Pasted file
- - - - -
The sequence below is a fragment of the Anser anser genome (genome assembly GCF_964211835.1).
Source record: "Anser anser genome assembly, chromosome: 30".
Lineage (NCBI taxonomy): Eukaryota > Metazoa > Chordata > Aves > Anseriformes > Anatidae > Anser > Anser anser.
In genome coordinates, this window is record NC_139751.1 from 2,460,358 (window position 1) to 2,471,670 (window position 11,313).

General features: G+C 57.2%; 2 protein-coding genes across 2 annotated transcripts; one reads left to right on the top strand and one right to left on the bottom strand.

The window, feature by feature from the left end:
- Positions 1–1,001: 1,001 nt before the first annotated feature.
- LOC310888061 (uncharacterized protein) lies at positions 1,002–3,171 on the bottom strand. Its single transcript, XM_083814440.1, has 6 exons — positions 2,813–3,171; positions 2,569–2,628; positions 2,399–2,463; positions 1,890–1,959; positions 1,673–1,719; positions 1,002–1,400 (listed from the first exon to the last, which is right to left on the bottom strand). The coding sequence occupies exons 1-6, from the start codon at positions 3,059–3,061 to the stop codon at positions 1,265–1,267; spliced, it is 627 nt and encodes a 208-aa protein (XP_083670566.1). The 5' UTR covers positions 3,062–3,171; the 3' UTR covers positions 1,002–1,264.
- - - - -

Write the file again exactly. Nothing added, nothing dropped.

The sequence below is a fragment of the Anser anser genome (genome assembly GCF_964211835.1).
Source record: "Anser anser genome assembly, chromosome: 30".
Lineage (NCBI taxonomy): Eukaryota > Metazoa > Chordata > Aves > Anseriformes > Anatidae > Anser > Anser anser.
In genome coordinates, this window is record NC_139751.1 from 2,460,358 (window position 1) to 2,471,670 (window position 11,313).

General features: G+C 57.2%; 2 protein-coding genes across 2 annotated transcripts; one reads left to right on the top strand and one right to left on the bottom strand.

The window, feature by feature from the left end:
- Positions 1–1,001: 1,001 nt before the first annotated feature.
- LOC310888061 (uncharacterized protein) lies at positions 1,002–3,171 on the bottom strand. Its single transcript, XM_083814440.1, has 6 exons — positions 2,813–3,171; positions 2,569–2,628; positions 2,399–2,463; positions 1,890–1,959; positions 1,673–1,719; positions 1,002–1,400 (listed from the first exon to the last, which is right to left on the bottom strand). The coding sequence occupies exons 1-6, from the start codon at positions 3,059–3,061 to the stop codon at positions 1,265–1,267; spliced, it is 627 nt and encodes a 208-aa protein (XP_083670566.1). The 5' UTR covers positions 3,062–3,171; the 3' UTR covers positions 1,002–1,264.